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India says WHO methodology for estimating Covid-19 deaths is ‘flawed and unscientific’

The mathematical modeling used by the World Health Organization WHO in its estimates of Covid-19-related deaths is based on flawed assumptions. It is unscientific, the government in India has said, raising strong objections to the methodology.

India rejects the WHOs “one-size-fits-all” approach because, while it may apply to smaller countries, it cannot be used in a vast and diverse country like India, where there have been different trajectories of cases in several states and at different times during the pandemic, India’s Health Minister Bharati Pravin Pawar said in a written statement, the Times of India reports.

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“The WHO’s mathematical modeling approach has several inconsistencies and flawed assumptions,” Pawar said in his written response.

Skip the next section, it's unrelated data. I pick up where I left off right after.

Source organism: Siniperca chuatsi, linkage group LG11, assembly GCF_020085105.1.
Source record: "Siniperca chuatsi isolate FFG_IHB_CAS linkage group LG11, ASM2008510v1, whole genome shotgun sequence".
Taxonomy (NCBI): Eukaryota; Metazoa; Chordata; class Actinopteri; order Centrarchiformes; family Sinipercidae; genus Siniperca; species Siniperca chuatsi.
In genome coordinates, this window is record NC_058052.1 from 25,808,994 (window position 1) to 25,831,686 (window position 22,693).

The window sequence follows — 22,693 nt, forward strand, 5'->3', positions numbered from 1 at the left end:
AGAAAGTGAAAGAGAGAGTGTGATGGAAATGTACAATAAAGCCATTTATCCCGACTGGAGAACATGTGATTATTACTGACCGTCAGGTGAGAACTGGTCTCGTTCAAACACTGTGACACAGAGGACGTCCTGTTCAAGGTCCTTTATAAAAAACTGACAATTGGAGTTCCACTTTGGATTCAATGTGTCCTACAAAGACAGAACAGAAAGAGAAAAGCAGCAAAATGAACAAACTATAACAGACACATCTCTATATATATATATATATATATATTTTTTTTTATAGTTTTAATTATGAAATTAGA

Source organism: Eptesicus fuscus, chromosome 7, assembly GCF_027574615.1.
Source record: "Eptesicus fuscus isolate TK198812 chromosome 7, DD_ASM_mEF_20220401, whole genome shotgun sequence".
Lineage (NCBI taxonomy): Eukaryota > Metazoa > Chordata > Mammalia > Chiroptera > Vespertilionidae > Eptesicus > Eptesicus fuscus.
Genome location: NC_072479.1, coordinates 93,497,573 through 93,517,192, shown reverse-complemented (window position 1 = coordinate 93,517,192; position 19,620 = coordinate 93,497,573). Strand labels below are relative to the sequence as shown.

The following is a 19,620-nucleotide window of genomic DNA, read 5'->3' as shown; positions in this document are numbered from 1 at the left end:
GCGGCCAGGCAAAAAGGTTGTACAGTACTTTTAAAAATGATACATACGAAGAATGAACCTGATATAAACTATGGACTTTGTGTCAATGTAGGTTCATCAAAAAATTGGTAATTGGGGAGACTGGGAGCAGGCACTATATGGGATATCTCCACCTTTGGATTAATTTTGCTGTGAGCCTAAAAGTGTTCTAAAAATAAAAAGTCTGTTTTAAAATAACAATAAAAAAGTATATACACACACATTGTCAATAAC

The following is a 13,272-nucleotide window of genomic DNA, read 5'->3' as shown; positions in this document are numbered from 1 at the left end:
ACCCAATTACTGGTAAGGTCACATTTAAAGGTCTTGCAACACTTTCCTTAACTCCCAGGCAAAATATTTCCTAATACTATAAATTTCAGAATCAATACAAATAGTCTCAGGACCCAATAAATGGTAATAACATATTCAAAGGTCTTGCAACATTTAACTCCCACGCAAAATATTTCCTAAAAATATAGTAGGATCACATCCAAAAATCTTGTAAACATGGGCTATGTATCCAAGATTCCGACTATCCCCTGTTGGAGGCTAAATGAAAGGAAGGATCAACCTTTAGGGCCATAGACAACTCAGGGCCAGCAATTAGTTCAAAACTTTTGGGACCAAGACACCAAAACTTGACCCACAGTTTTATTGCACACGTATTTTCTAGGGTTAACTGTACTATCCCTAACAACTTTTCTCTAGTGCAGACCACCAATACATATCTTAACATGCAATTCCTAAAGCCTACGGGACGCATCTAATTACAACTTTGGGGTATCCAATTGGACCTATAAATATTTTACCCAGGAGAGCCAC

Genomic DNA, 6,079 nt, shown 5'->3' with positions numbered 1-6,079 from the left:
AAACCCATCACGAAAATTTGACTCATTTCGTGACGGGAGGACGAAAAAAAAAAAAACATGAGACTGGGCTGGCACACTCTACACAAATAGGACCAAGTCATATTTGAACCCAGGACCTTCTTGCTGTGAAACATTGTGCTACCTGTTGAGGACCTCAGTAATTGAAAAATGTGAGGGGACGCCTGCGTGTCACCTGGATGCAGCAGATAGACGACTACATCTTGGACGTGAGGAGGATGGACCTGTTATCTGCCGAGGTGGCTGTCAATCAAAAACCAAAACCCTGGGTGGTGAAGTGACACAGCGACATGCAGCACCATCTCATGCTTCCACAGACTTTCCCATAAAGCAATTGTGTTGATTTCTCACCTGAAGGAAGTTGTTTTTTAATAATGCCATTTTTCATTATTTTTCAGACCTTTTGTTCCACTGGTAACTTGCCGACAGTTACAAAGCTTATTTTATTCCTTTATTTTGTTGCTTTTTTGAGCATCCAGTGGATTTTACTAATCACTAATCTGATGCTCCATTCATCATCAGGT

WHO in Geneva. (Photo internet reproduction)
WHO in Geneva. (Photo internet reproduction)

The minister said WHO has been asked to explain the unscientific approach, in which its estimates are based on a dataset of only 17 Indian states, collected at different points in time and extrapolated to the entire country.

WHO acknowledges its modeling has many limitations, such as the number of representations and generalization of variables used for systematically different settings.

The Central Council for Health and Family Welfare, a representative body of health ministers from all Indian states and territories, also passed a unanimous resolution condemning the WHO methodology and authorizing ministers to communicate their collective disappointment to WHO.

India “strongly objected to the process, methodology and results of this unscientific modeling method, especially when India has provided WHO with truthful data published by the Indian Registrar,” Pawar added.

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